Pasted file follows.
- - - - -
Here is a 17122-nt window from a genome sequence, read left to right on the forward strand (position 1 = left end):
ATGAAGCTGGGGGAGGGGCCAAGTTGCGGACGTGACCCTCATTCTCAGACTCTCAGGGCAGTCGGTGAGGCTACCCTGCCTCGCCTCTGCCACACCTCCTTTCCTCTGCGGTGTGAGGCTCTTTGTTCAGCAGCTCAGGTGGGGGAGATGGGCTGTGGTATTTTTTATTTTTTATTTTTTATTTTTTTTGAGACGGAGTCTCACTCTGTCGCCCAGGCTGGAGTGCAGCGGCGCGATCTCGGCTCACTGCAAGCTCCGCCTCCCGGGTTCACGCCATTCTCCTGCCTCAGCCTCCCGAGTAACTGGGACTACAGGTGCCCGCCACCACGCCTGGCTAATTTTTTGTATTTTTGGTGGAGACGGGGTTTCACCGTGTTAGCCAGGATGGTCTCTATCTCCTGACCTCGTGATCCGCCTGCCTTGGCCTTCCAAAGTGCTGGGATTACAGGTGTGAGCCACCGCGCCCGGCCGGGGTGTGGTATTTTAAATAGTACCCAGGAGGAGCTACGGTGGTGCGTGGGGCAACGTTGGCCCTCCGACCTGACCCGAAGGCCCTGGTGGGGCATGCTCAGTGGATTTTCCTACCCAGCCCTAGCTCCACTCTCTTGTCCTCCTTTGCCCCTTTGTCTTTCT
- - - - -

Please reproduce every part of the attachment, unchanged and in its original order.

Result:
Here is a 17122-nt window from a genome sequence, read left to right on the forward strand (position 1 = left end):
ATGAAGCTGGGGGAGGGGCCAAGTTGCGGACGTGACCCTCATTCTCAGACTCTCAGGGCAGTCGGTGAGGCTACCCTGCCTCGCCTCTGCCACACCTCCTTTCCTCTGCGGTGTGAGGCTCTTTGTTCAGCAGCTCAGGTGGGGGAGATGGGCTGTGGTATTTTTTATTTTTTATTTTTTATTTTTTTTGAGACGGAGTCTCACTCTGTCGCCCAGGCTGGAGTGCAGCGGCGCGATCTCGGCTCACTGCAAGCTCCGCCTCCCGGGTTCACGCCATTCTCCTGCCTCAGCCTCCCGAGTAACTGGGACTACAGGTGCCCGCCACCACGCCTGGCTAATTTTTTGTATTTTTGGTGGAGACGGGGTTTCACCGTGTTAGCCAGGATGGTCTCTATCTCCTGACCTCGTGATCCGCCTGCCTTGGCCTTCCAAAGTGCTGGGATTACAGGTGTGAGCCACCGCGCCCGGCCGGGGTGTGGTATTTTAAATAGTACCCAGGAGGAGCTACGGTGGTGCGTGGGGCAACGTTGGCCCTCCGACCTGACCCGAAGGCCCTGGTGGGGCATGCTCAGTGGATTTTCCTACCCAGCCCTAGCTCCACTCTCTTGTCCTCCTTTGCCCCTTTGTCTTTCT